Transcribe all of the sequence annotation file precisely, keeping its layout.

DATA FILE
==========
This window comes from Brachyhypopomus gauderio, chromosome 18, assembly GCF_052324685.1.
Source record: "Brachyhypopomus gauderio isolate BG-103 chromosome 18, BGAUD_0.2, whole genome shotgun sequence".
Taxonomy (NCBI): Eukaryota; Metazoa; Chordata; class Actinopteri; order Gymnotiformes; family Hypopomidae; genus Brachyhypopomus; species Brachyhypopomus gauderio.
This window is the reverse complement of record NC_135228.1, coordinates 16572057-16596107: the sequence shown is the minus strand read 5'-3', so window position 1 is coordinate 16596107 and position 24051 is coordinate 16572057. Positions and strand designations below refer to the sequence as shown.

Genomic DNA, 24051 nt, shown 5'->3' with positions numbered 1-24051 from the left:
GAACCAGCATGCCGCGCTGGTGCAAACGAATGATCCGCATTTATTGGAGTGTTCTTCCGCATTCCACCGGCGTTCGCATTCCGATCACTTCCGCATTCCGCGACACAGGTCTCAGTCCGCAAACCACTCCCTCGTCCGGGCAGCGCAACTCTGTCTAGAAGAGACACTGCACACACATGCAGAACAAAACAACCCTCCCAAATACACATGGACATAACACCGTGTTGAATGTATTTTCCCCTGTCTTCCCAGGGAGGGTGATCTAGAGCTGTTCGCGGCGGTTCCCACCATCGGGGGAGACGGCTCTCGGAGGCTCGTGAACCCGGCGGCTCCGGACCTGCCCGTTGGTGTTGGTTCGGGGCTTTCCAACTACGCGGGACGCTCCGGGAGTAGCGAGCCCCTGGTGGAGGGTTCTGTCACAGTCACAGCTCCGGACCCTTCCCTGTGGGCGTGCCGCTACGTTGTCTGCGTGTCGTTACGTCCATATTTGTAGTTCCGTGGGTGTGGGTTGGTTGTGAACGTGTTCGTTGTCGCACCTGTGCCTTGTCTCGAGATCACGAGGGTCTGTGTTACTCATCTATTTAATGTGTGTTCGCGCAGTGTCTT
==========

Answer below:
This window comes from Brachyhypopomus gauderio, chromosome 18, assembly GCF_052324685.1.
Source record: "Brachyhypopomus gauderio isolate BG-103 chromosome 18, BGAUD_0.2, whole genome shotgun sequence".
Taxonomy (NCBI): Eukaryota; Metazoa; Chordata; class Actinopteri; order Gymnotiformes; family Hypopomidae; genus Brachyhypopomus; species Brachyhypopomus gauderio.
This window is the reverse complement of record NC_135228.1, coordinates 16572057-16596107: the sequence shown is the minus strand read 5'-3', so window position 1 is coordinate 16596107 and position 24051 is coordinate 16572057. Positions and strand designations below refer to the sequence as shown.

Genomic DNA, 24051 nt, shown 5'->3' with positions numbered 1-24051 from the left:
GAACCAGCATGCCGCGCTGGTGCAAACGAATGATCCGCATTTATTGGAGTGTTCTTCCGCATTCCACCGGCGTTCGCATTCCGATCACTTCCGCATTCCGCGACACAGGTCTCAGTCCGCAAACCACTCCCTCGTCCGGGCAGCGCAACTCTGTCTAGAAGAGACACTGCACACACATGCAGAACAAAACAACCCTCCCAAATACACATGGACATAACACCGTGTTGAATGTATTTTCCCCTGTCTTCCCAGGGAGGGTGATCTAGAGCTGTTCGCGGCGGTTCCCACCATCGGGGGAGACGGCTCTCGGAGGCTCGTGAACCCGGCGGCTCCGGACCTGCCCGTTGGTGTTGGTTCGGGGCTTTCCAACTACGCGGGACGCTCCGGGAGTAGCGAGCCCCTGGTGGAGGGTTCTGTCACAGTCACAGCTCCGGACCCTTCCCTGTGGGCGTGCCGCTACGTTGTCTGCGTGTCGTTACGTCCATATTTGTAGTTCCGTGGGTGTGGGTTGGTTGTGAACGTGTTCGTTGTCGCACCTGTGCCTTGTCTCGAGATCACGAGGGTCTGTGTTACTCATCTATTTAATGTGTGTTCGCGCAGTGTCTT